# Defining new types with strict requirements

Hi!

I intend to create a set of dozens of Julia functions routines that will operate on objects a, b, c and d, where the following conditions must always be verified:

• a is an 8-bit unsigned integer such that 1 < a < 250;
AND a can be incremented or decremented by arbitrary amounts, as long as the new value remains within that range;
AND operations that would generate a result outside of that range warp the result around: for instance, if a = 199 then a+1 = 1.

• b is a 32-bit unsigned integer such that 500 < b < 200,000;
AND b can be incremented or decremented by arbitrary amounts, as long as the new value remains within that range (otherwise, throw an error).

• c is a 16-bit unsigned integer within the set {4, 50, 300 or 2400}, but no other value is allowed, and no arithmetic operation is meaningful on that object.

• d is a string that must be either â€śd1â€ť, â€śd2â€ť, or â€śd3â€ť.

I want to avoid checking the validity of each input argument at the start of each function and would rather rely on defining custom types for those four objects, so that once they have been properly defined and initialised, they can be safely manipulated by the functions (which would require those inputs to be of the right type). How could I achieve this?

Please see the Julia doc Constructors Â· The Julia Language. Inner constructor will disable the default constructor. You can then enforce your restrictions inside this constructor.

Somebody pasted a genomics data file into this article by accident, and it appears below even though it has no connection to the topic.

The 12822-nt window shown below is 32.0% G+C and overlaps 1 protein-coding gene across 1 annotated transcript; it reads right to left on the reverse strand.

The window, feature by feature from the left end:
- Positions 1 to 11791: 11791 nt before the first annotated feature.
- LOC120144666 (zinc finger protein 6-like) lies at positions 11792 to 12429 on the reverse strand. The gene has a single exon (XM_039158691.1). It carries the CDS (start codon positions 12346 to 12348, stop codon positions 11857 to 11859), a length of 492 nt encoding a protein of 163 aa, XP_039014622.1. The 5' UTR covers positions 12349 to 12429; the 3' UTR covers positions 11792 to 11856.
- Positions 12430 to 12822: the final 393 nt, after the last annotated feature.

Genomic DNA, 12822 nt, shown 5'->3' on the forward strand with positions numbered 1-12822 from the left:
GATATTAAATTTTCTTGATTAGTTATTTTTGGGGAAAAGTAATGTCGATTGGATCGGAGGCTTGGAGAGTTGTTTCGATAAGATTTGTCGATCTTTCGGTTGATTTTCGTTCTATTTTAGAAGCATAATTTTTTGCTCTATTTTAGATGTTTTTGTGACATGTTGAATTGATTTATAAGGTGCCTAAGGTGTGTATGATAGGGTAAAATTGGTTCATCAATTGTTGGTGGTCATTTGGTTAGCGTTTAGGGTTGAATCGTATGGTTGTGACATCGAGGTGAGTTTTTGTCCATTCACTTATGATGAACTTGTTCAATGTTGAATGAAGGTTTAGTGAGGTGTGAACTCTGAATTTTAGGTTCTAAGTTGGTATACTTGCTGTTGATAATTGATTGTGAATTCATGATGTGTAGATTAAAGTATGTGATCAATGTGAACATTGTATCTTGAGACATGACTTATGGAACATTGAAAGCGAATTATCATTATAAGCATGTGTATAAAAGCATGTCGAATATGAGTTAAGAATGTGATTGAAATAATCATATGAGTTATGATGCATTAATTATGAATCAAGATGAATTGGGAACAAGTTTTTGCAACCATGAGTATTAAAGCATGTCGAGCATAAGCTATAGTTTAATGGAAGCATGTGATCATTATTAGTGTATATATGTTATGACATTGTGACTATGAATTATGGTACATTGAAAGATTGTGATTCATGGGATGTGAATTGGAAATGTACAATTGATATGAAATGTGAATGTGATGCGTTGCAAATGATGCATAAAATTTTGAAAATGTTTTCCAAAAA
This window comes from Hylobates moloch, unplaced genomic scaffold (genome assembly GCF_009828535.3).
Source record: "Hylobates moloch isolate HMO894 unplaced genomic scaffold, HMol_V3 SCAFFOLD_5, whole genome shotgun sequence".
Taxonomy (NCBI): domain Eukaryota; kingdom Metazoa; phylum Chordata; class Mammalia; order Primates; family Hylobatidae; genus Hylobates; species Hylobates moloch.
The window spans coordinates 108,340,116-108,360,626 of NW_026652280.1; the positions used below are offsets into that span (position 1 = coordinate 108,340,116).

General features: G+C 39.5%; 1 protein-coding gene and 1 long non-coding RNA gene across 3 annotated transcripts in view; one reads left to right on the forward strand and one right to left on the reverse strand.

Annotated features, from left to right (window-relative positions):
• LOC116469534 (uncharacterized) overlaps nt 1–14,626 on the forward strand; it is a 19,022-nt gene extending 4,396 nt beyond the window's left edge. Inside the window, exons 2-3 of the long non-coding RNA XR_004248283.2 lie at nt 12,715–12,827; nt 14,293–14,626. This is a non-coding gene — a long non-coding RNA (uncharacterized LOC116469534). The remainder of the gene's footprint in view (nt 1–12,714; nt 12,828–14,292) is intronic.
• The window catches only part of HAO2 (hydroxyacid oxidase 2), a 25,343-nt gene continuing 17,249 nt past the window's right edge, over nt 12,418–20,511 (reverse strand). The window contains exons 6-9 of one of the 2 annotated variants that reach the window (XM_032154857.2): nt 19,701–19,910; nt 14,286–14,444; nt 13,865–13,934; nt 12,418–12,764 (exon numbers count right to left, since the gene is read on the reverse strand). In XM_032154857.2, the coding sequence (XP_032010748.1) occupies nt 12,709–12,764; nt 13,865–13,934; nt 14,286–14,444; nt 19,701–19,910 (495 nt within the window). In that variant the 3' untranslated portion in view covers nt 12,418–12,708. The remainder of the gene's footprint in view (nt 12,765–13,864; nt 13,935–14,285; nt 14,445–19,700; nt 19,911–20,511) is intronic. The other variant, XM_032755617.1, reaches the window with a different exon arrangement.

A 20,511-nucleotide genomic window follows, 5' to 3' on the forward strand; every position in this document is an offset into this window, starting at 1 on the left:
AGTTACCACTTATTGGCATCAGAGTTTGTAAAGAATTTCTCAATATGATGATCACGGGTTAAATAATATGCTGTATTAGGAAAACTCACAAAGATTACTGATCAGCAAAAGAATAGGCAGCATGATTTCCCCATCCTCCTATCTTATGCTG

1 Like
``````struct A <: Integer
a::UInt8
function A(a)
a = mod(a, 250)
return new(a)
end
end
struct B <: Integer
b::UInt32
function B(b)
(500<b<200_000) || error("No!")
return new(b)
end
end
struct D <: AbstractString
d::UInt8
end
string(d::D) = "d\$(D.d)"
``````

Thatâ€™ll get you started.

3 Likes

In fact, you donâ€™t need to define `string(::D)`. Instead, you need four Base functions:

``````import Base: ncodeunits, codeunit, isvalid, iterate
ncodeunits(::D) = 2
function codeunit(d::D, i)
i == 1 && return 0x64
i == 2 && return 0x30 + d.d
throw(BoundsError("No!"))
end
isvalid(d::D, i) = 0<i<3
function iterate(d::D, i::Integer=1)
i == 1 && return ('d', 2)
i == 2 && return (Char(0x30+d.d), 3)
return nothing
end
``````

Thank you both, liuyxpp and gustaphe, for your inputs: Iâ€™m making progressâ€¦

After playing around with those concepts, I think it makes sense to include checks on the validity of input variables within the definition of custom-designed types, though verification of the validity of operations on those variables should not be part of the type definition.

The type definition for the first case mentioned in the original message now looks like

``````julia> struct A <: Integer
a::UInt8
function A(a)
if a < 1
return "Argument can't be smaller than 1."
end
return new(a)
end
end

julia>

julia> a1 = A(3)
A(0x03)

julia> a2 = A(a1.a - 3)
"Argument can't be smaller than 1."

julia> a2 = A(a1.a + 3)
A(0x06)
``````